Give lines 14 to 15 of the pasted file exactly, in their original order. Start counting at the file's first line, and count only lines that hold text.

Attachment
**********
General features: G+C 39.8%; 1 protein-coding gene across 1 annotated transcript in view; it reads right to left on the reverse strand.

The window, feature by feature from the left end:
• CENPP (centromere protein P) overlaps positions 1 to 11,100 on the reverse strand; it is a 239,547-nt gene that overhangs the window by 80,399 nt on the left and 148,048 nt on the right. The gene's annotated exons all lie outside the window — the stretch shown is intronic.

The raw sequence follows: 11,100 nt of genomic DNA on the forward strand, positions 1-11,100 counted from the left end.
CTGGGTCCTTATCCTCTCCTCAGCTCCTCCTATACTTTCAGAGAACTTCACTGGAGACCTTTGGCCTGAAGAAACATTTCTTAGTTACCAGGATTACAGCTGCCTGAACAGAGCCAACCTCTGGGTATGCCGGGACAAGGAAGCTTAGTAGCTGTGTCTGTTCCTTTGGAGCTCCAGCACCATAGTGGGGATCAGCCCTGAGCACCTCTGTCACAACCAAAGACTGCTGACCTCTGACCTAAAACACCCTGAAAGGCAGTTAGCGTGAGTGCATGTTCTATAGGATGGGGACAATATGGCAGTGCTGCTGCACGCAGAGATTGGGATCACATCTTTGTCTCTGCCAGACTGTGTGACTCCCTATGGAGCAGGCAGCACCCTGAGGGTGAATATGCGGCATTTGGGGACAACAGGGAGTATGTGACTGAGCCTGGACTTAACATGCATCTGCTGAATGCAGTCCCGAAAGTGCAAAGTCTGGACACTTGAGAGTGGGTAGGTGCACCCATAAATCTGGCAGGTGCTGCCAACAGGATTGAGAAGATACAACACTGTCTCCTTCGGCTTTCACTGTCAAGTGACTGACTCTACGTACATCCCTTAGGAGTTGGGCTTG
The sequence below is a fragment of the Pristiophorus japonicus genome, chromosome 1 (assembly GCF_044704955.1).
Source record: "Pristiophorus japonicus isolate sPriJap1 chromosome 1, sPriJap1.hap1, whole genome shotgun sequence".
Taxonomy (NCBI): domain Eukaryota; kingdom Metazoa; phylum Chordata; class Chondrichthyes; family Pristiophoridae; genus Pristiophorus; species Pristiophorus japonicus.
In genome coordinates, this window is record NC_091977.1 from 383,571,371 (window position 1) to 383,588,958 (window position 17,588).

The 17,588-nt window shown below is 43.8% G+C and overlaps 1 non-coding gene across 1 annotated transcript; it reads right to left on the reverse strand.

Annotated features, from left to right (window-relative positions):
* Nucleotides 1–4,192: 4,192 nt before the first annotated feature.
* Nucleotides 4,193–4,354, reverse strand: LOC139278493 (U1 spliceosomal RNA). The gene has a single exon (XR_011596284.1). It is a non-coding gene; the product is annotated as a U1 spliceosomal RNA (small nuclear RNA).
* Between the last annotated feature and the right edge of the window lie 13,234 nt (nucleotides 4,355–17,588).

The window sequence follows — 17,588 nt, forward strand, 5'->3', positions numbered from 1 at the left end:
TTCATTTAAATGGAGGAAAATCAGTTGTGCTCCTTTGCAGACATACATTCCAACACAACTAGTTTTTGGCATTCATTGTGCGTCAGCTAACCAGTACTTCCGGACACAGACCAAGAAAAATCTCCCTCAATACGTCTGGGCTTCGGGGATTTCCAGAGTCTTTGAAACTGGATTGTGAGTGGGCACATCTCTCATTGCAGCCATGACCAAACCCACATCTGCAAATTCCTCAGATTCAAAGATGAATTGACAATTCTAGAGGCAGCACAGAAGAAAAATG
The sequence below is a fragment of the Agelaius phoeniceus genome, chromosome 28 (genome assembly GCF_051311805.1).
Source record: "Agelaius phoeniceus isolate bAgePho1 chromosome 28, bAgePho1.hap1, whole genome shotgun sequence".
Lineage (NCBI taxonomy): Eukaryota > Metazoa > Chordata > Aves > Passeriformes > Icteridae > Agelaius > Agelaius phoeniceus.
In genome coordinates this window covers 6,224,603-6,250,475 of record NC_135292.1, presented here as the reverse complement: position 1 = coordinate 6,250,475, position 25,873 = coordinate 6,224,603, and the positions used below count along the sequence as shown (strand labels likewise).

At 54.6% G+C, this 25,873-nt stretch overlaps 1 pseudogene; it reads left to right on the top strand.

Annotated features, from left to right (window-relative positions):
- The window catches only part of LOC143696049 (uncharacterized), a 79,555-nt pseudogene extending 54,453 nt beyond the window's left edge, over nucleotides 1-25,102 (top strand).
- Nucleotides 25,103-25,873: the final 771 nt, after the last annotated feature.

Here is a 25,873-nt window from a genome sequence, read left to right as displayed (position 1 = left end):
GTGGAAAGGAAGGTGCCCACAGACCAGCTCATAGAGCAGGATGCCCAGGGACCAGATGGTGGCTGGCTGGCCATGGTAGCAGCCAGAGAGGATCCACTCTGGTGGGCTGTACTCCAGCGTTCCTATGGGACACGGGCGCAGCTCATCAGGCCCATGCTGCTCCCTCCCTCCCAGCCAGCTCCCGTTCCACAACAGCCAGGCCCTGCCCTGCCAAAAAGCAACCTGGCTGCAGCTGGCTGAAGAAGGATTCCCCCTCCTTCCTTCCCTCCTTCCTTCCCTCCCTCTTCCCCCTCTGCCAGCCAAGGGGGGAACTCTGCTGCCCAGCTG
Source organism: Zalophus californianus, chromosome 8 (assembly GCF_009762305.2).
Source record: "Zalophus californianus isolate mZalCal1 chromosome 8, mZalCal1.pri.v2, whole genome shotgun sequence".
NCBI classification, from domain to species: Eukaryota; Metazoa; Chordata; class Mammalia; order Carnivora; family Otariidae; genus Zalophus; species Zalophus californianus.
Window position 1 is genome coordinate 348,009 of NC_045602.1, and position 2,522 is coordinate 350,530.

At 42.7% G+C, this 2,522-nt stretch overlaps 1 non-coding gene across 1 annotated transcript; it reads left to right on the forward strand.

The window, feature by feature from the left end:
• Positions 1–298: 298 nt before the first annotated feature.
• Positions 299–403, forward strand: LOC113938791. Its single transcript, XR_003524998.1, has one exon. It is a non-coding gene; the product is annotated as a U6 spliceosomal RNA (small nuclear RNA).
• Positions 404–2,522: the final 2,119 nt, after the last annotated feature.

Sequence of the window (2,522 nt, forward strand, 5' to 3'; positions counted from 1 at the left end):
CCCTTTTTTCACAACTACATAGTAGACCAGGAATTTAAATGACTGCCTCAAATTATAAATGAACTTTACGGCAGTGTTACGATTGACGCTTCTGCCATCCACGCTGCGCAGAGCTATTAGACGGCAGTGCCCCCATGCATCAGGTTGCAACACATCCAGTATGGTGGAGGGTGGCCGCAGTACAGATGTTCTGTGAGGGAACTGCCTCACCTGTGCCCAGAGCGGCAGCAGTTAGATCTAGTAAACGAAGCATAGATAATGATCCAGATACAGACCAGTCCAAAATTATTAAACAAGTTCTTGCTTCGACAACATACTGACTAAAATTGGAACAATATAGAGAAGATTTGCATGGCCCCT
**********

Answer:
* Between the last annotated feature and the right edge of the window lie 13,234 nt (nucleotides 4,355–17,588).

The window sequence follows — 17,588 nt, forward strand, 5'->3', positions numbered from 1 at the left end: